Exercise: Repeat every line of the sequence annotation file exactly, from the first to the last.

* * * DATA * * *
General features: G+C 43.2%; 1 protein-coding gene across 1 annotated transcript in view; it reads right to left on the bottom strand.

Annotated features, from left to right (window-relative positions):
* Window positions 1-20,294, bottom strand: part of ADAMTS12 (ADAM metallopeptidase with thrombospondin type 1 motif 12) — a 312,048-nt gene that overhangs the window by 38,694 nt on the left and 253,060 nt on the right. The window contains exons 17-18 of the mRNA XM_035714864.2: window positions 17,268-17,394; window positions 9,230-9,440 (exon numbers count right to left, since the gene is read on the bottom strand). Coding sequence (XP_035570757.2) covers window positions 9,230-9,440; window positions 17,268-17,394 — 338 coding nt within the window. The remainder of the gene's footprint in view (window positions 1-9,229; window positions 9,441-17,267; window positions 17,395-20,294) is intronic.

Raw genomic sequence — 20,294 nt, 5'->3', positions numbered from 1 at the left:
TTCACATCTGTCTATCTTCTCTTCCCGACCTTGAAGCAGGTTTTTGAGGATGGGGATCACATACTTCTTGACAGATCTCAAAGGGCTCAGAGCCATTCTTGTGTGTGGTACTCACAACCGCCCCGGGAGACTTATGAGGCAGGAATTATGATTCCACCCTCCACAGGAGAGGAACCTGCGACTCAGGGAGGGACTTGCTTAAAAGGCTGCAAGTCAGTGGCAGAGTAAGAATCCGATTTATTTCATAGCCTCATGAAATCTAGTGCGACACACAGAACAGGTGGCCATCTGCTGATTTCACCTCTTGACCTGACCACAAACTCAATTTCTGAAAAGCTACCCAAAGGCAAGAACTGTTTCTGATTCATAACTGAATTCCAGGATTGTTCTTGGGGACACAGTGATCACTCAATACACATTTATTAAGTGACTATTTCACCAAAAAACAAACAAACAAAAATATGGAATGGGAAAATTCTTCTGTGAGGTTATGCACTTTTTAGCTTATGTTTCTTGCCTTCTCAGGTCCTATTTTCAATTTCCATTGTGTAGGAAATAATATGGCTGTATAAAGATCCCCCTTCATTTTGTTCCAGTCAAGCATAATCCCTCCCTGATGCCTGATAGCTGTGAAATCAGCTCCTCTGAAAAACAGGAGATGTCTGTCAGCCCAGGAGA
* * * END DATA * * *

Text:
General features: G+C 43.2%; 1 protein-coding gene across 1 annotated transcript in view; it reads right to left on the bottom strand.

Annotated features, from left to right (window-relative positions):
* Window positions 1-20,294, bottom strand: part of ADAMTS12 (ADAM metallopeptidase with thrombospondin type 1 motif 12) — a 312,048-nt gene that overhangs the window by 38,694 nt on the left and 253,060 nt on the right. The window contains exons 17-18 of the mRNA XM_035714864.2: window positions 17,268-17,394; window positions 9,230-9,440 (exon numbers count right to left, since the gene is read on the bottom strand). Coding sequence (XP_035570757.2) covers window positions 9,230-9,440; window positions 17,268-17,394 — 338 coding nt within the window. The remainder of the gene's footprint in view (window positions 1-9,229; window positions 9,441-17,267; window positions 17,395-20,294) is intronic.

Raw genomic sequence — 20,294 nt, 5'->3', positions numbered from 1 at the left:
TTCACATCTGTCTATCTTCTCTTCCCGACCTTGAAGCAGGTTTTTGAGGATGGGGATCACATACTTCTTGACAGATCTCAAAGGGCTCAGAGCCATTCTTGTGTGTGGTACTCACAACCGCCCCGGGAGACTTATGAGGCAGGAATTATGATTCCACCCTCCACAGGAGAGGAACCTGCGACTCAGGGAGGGACTTGCTTAAAAGGCTGCAAGTCAGTGGCAGAGTAAGAATCCGATTTATTTCATAGCCTCATGAAATCTAGTGCGACACACAGAACAGGTGGCCATCTGCTGATTTCACCTCTTGACCTGACCACAAACTCAATTTCTGAAAAGCTACCCAAAGGCAAGAACTGTTTCTGATTCATAACTGAATTCCAGGATTGTTCTTGGGGACACAGTGATCACTCAATACACATTTATTAAGTGACTATTTCACCAAAAAACAAACAAACAAAAATATGGAATGGGAAAATTCTTCTGTGAGGTTATGCACTTTTTAGCTTATGTTTCTTGCCTTCTCAGGTCCTATTTTCAATTTCCATTGTGTAGGAAATAATATGGCTGTATAAAGATCCCCCTTCATTTTGTTCCAGTCAAGCATAATCCCTCCCTGATGCCTGATAGCTGTGAAATCAGCTCCTCTGAAAAACAGGAGATGTCTGTCAGCCCAGGAGA